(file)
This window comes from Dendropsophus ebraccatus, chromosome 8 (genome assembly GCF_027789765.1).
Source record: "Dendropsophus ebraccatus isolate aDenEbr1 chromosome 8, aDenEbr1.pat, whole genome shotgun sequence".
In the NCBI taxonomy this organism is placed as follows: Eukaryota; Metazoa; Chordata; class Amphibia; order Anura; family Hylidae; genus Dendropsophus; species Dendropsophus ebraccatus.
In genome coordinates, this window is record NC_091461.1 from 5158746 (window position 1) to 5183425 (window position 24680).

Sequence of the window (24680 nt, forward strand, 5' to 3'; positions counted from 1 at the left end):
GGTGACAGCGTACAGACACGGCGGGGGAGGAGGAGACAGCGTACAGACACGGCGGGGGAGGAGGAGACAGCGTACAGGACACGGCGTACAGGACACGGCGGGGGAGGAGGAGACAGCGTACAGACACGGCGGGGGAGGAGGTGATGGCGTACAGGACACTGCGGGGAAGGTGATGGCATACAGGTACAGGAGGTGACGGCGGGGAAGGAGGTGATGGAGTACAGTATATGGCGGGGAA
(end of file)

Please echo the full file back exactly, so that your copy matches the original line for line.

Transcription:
This window comes from Dendropsophus ebraccatus, chromosome 8 (genome assembly GCF_027789765.1).
Source record: "Dendropsophus ebraccatus isolate aDenEbr1 chromosome 8, aDenEbr1.pat, whole genome shotgun sequence".
In the NCBI taxonomy this organism is placed as follows: Eukaryota; Metazoa; Chordata; class Amphibia; order Anura; family Hylidae; genus Dendropsophus; species Dendropsophus ebraccatus.
In genome coordinates, this window is record NC_091461.1 from 5158746 (window position 1) to 5183425 (window position 24680).

Sequence of the window (24680 nt, forward strand, 5' to 3'; positions counted from 1 at the left end):
GGTGACAGCGTACAGACACGGCGGGGGAGGAGGAGACAGCGTACAGACACGGCGGGGGAGGAGGAGACAGCGTACAGGACACGGCGTACAGGACACGGCGGGGGAGGAGGAGACAGCGTACAGACACGGCGGGGGAGGAGGTGATGGCGTACAGGACACTGCGGGGAAGGTGATGGCATACAGGTACAGGAGGTGACGGCGGGGAAGGAGGTGATGGAGTACAGTATATGGCGGGGAA